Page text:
Sonata form is a way of organizing a piece of music. It has been used in several pieces since the Classical period (from the middle of the 18th century onwards). Listening to pieces of music in sonata form will help to understand it fully and it is helpful to know something about the different keys.
In the Baroque period composers like Bach and Handel wrote pieces with dance movements such as minuets. These were in “binary form”. This meant that there were two sections. The two sections were often the same length, and were separated by a double bar line which meant that each section was repeated. The music would not be in the same key all the time. The first section could modulate (change key) and then the second section would gradually modulate back again so that it sounded finished at the end.
Domenico Scarlatti wrote sonatas for harpsichord also inbinary form, but long and with additional complexity. The first section would start with a theme in the main key, and then modulate to another key for contrast. The second section might be longer than the first second, starting off by modulating to remote keys before arriving back to repeat the main theme. This kind of piece is the beginning of sonata form.
- In the exposition we hear all the main material: the first tune- or group of tunes - in the main key, then a contrasting tune or tunes in a related key (normally the “dominant” i.e. the key on the 5th note of the scale of the main key, or the relative minor). Or in the case of a first section in a minor key, one might frequently hear the second subject or subjects in the relative major.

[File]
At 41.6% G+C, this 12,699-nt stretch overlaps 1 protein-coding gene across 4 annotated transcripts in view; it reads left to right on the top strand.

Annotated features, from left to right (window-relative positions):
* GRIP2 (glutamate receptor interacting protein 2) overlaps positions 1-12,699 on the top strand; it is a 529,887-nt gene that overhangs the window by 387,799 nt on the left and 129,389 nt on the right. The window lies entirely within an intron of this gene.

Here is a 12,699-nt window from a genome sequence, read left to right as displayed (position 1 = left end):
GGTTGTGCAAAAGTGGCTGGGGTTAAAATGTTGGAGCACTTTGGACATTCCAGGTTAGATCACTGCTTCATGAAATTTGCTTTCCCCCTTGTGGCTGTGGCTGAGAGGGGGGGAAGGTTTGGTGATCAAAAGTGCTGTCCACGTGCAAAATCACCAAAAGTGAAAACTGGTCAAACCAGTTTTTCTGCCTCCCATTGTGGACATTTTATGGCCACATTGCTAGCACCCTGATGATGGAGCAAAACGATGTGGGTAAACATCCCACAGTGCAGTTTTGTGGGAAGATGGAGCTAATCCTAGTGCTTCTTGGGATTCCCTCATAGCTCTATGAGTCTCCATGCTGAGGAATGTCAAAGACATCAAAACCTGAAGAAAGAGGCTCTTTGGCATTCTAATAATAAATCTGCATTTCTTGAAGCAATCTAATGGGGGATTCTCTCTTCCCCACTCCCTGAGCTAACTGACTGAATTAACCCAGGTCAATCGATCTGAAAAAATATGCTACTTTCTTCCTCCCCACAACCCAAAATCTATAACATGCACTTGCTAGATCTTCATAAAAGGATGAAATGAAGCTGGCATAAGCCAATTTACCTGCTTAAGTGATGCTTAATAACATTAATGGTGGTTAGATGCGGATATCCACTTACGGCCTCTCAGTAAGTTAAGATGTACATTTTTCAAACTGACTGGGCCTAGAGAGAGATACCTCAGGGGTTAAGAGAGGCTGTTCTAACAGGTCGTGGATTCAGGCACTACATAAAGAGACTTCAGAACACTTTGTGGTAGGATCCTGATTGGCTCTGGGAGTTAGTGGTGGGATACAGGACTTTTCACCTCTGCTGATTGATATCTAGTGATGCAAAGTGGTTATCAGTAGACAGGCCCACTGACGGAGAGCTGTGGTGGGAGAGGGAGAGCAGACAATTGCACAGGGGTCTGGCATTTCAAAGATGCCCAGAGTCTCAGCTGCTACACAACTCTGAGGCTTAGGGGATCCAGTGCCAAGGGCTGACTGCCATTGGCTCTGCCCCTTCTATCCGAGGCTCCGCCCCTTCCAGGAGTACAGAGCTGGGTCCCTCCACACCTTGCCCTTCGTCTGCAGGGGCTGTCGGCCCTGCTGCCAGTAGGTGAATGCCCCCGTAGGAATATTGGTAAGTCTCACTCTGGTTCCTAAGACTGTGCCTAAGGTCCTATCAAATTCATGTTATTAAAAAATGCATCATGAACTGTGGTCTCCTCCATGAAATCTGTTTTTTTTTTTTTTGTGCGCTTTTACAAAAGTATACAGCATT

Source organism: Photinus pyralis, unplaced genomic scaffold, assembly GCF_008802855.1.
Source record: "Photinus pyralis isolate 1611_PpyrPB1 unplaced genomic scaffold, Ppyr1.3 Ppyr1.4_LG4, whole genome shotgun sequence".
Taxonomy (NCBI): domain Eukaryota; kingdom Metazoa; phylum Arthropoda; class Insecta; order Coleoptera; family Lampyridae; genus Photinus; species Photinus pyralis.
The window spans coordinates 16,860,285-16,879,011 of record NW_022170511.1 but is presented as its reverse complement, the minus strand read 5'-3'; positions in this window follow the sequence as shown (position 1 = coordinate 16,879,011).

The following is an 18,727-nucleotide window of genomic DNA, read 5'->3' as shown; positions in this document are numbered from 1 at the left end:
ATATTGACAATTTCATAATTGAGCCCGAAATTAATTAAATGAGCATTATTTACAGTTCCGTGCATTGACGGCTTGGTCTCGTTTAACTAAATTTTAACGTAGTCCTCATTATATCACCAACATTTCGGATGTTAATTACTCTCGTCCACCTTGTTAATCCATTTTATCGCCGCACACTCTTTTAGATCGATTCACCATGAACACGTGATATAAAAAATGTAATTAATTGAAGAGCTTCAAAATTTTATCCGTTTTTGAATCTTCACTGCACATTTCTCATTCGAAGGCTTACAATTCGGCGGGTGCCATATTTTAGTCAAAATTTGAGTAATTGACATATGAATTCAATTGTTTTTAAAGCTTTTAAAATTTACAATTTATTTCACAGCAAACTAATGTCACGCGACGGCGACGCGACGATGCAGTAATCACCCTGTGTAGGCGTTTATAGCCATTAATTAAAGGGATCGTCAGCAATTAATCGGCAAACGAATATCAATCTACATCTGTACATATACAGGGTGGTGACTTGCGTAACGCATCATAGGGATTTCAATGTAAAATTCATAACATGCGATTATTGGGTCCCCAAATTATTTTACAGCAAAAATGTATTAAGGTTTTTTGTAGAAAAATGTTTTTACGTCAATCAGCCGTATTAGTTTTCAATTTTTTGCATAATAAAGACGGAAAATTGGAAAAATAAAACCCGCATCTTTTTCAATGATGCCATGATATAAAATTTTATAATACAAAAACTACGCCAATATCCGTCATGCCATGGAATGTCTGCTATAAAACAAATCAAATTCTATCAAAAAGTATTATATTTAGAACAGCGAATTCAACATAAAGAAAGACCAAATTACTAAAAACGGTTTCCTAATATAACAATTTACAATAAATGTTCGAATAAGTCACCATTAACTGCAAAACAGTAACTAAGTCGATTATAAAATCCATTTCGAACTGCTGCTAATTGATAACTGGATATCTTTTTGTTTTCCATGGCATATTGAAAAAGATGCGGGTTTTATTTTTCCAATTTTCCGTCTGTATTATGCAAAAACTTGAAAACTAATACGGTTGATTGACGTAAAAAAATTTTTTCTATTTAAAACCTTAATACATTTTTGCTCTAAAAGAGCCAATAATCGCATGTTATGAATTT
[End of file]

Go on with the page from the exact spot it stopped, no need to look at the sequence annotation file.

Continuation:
- In the development section the music is developed, going into several different keys. The music here feels unstable. There is a feeling of tension. The listener wants to get back to the main key.
- In the recapitulation the exposition is repeated, but it changes towards the end so that it finishes in the main key. It feels as if the tension has gone and the listener feels happy.
This way of building a piece of music was used by almost every composer from the mid 18th century onwards – well into the 20th century. It gives scope for a very dramatic piece. Of course, composers sometime use it differently. There is often a sense of development during the whole piece, not just during the so-called “development section”. The first movement of Beethoven’s Fifth Symphony spends all the time developing the famous idea heard at the beginning: the first four notes (DA-DA-DA-DAAAA). Even the other three movements carry on developing this idea.